In 2006 plaintiff posted a job opening for a Chief Executive Officer. Richard Puckette responded to the posting and in July 2006 became plaintiff's CEO on an interim basis. Puckette accepted the position without compensation and offered to work on an interim basis to determine whether he would be interested in working as an officer on a permanent basis. Also in July 2006, defendant informed Puckette that plaintiff was unable to make payroll. Defendant and Christian requested that Puckette loan plaintiff $10,000.00 to meet its payroll expenses. In response to defendant's request, Barnacle Group, LLC, a company owned by the Puckette family, loaned plaintiff $10,000.00.

E. Stock Purchase Agreement

Plaintiff continued to have substantial financial difficulties. On August 2, 1006, Barnacle Group and plaintiff entered in to a Stock Purchase Agreement. Barnacle Group purchased over 6 million shares of plaintiff's stock for $100,000.00 (including the aforementioned loan). As a result of the Stock Purchase Agreement Christian, defendant, and Barnacle became equal shareholders. Defendant conditioned his approval of the Stock Purchase agreement upon plaintiff's willingness to provide him with a Note in the amount of $300,000.00. Defendant informed Puckette he advanced plaintiff $300,000.00 which remained outstanding when the Note was executed. Although they had the opportunity, neither Christian, Puckette nor any other officer or employee of plaintiff conducted due diligence to determine or verify the amount defendant claimed was due. Defendant did not keep accurate records of the amounts owed him. Nevertheless, he requested that plaintiff agree to the amount of $300,000.00. He also requested to reserve the right to provide plaintiff with documentation to prove that he was due more money thereby increasing the amount of the Note if appropriate. Puckette and Christian agreed to the conditions and executed the Note. The terms of the Note provide that plaintiff is required to repay defendant 48 monthly installments of $7,536.94. Payments were to begin on September 1, 2006.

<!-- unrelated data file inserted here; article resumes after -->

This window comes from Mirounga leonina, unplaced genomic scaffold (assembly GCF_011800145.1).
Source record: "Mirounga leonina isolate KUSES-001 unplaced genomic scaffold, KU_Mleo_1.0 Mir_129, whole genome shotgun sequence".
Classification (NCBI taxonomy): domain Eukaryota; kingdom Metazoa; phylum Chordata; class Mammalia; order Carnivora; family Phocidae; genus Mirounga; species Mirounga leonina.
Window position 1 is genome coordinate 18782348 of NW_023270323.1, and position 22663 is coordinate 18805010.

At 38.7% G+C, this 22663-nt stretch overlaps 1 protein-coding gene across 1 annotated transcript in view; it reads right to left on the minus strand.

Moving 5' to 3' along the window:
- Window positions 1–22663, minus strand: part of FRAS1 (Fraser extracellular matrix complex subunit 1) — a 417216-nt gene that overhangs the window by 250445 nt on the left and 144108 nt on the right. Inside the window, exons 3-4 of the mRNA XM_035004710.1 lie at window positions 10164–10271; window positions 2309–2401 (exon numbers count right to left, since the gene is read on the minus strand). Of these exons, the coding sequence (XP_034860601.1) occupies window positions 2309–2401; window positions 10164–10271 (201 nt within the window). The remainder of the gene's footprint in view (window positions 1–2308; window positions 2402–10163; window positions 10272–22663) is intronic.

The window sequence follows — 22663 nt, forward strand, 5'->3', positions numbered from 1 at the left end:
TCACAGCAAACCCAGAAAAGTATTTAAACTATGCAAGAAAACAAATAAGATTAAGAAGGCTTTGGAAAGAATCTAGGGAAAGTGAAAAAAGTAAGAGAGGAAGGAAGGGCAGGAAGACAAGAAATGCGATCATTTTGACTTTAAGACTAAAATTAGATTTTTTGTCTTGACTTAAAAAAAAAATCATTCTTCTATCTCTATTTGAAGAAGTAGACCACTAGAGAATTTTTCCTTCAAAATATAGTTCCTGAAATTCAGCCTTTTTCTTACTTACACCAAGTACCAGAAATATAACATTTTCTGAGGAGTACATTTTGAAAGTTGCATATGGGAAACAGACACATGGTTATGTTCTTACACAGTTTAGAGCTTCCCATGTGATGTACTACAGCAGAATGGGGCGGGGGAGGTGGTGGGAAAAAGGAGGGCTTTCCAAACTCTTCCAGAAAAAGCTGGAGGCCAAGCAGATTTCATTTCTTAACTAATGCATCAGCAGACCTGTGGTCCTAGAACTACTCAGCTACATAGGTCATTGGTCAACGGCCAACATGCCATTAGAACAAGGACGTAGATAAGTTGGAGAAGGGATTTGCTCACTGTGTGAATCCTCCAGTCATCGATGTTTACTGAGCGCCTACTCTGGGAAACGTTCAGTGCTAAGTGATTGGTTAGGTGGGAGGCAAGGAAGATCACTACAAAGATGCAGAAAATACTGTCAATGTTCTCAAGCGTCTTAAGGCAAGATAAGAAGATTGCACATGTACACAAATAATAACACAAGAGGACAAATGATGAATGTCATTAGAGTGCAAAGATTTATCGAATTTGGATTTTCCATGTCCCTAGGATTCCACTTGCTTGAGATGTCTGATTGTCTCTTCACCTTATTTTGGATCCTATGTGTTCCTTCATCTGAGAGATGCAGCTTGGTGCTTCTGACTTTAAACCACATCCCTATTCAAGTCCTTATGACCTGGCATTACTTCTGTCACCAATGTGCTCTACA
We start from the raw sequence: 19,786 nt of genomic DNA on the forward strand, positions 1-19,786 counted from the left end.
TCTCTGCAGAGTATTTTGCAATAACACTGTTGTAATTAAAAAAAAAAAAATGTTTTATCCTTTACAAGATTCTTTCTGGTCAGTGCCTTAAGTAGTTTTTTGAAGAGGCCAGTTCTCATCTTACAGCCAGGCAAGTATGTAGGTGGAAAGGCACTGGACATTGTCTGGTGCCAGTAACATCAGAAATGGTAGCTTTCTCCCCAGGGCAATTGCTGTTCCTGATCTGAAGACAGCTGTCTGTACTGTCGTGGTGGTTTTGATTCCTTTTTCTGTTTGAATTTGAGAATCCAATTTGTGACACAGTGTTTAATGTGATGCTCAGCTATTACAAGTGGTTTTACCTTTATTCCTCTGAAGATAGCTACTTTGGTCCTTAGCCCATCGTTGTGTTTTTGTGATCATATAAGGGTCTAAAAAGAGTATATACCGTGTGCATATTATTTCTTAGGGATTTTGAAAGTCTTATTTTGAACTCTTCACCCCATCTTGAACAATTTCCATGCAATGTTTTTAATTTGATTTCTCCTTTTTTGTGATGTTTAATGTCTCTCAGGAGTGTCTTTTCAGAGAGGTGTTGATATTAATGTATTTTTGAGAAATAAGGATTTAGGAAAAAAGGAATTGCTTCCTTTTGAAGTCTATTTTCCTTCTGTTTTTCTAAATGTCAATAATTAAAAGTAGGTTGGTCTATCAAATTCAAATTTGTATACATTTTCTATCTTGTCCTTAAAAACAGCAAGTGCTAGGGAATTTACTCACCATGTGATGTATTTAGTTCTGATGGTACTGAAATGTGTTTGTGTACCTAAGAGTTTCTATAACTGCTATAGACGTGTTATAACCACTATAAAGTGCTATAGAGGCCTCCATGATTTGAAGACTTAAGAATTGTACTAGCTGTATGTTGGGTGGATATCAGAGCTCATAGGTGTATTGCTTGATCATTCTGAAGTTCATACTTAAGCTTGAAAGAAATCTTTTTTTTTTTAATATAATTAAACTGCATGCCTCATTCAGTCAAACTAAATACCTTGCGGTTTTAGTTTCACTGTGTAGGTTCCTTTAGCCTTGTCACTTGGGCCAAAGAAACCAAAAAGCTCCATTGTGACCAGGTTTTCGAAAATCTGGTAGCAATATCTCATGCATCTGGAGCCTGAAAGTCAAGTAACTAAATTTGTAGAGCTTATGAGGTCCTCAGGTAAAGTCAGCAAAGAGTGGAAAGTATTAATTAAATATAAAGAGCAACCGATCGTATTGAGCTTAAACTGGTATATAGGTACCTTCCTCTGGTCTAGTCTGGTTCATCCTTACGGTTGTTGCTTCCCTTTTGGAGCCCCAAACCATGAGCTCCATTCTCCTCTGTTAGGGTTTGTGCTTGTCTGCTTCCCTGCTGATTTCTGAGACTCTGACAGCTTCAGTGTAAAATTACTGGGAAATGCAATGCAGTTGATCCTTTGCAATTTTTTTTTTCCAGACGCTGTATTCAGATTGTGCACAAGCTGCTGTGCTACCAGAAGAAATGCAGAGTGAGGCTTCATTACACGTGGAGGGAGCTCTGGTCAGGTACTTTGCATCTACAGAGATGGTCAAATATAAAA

F. Defendant's Removal

After plaintiff and Barnacle executed the Stock Purchase Agreement Christian and Puckette went to Commerce Bank, plaintiff's banking institution, to deposit the $90,000.00 Barnacle paid in exchange for the shares of stock. Immediately thereafter, and during the remainder of the week of August 3, 2006, both Christian and Puckette went on pre-planned summer vacations. On August 4, 2006, and August 8, 2006, defendant wrote checks from plaintiff's account to himself in the amount of $10,000.00 and $50,000.00, respectively. He deposited the checks into his personal account. Defendant testified that the money was for loan repayment. Defendant did not inform Christian or Puckette that he wrote the checks. Both checks are dated as of August 1, 2006.*fn1

When Puckette returned from vacation on August 14, 2006, he discovered that plaintiff's bank account was overdrawn. Puckette informed Christian and they attempted to contact defendant. Defendant was on vacation and did not respond to Christian and Puckette's telephone calls or e-mails. Defendant eventually responded to Christian and Puckette by inquiring as to whether they wanted to buy him out of the company. Christian and Puckette declined to purchase defendant's shares. Instead, they began an investigation which focused on defendant's management of plaintiff's financial affairs. Soon thereafter plaintiff held a shareholder's meeting to discuss removing defendant as an director. Puckette was not able to locate plaintiff's bylaws. During the meeting defendant argued that the bylaws required an 80% majority to remove him from plaintiff's board of directors. Defendant admitted that he retained plaintiffs' copy of the bylaws to assist him in the voting dispute during the August 2006 meeting. On August 31, 2006, plaintiff held an emergency shareholder meeting and removed defendant from the board of directors. On September 8, 2006, Puckette sent defendant a letter informing him that plaintiff considered the $300,000.00 Note to be null, void, and of no effect. Plaintiff never made any payments on the Note.